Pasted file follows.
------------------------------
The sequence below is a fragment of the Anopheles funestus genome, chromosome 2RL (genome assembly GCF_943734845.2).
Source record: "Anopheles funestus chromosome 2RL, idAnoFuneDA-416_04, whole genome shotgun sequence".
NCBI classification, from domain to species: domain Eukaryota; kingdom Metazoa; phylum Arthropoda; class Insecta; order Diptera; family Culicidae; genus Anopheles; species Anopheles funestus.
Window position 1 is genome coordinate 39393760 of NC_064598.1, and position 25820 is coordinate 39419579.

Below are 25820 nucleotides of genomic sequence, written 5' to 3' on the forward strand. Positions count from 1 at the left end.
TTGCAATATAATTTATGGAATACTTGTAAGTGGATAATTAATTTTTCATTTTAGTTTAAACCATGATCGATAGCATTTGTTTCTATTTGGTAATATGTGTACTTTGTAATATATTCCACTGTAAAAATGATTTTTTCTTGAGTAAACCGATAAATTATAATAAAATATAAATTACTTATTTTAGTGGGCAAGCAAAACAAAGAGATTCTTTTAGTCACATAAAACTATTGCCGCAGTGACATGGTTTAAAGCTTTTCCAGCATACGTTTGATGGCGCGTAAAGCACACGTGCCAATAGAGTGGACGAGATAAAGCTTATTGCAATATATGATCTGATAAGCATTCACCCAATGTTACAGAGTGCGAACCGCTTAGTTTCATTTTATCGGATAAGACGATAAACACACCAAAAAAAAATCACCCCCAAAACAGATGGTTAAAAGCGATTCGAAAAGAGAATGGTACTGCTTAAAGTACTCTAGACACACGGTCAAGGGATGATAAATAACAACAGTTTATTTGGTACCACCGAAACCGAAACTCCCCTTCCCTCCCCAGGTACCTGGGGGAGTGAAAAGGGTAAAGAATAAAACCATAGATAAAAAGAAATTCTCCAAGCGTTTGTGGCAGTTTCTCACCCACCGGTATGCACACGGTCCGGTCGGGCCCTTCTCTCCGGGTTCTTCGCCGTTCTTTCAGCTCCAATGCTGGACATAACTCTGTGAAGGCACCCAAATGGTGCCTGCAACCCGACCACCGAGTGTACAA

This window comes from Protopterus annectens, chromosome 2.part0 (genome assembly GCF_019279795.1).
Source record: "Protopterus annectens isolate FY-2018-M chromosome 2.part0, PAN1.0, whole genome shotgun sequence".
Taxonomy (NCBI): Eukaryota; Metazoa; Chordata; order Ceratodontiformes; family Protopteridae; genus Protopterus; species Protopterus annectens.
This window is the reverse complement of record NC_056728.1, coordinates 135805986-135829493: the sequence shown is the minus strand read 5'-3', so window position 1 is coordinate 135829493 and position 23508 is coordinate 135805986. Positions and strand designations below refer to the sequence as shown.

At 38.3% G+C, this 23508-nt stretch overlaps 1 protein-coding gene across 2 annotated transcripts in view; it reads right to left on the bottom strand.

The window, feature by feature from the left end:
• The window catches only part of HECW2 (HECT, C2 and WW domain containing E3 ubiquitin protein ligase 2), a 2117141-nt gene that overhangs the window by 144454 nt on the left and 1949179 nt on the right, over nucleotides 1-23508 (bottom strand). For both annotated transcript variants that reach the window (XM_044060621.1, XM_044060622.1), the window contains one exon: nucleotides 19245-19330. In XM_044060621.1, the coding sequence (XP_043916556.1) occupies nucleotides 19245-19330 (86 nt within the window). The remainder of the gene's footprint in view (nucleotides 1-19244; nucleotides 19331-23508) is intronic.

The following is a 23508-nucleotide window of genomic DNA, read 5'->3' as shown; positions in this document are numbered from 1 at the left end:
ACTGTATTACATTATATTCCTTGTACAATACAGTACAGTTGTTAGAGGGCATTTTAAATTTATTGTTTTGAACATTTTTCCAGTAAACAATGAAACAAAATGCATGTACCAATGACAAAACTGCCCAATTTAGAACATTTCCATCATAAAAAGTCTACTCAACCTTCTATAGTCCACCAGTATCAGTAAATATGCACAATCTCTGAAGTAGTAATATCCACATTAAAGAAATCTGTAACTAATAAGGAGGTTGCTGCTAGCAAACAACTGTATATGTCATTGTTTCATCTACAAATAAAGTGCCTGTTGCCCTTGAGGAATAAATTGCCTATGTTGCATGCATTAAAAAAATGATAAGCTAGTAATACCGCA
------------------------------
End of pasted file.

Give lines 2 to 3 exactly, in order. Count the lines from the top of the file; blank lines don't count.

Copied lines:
Source record: "Anopheles funestus chromosome 2RL, idAnoFuneDA-416_04, whole genome shotgun sequence".
NCBI classification, from domain to species: domain Eukaryota; kingdom Metazoa; phylum Arthropoda; class Insecta; order Diptera; family Culicidae; genus Anopheles; species Anopheles funestus.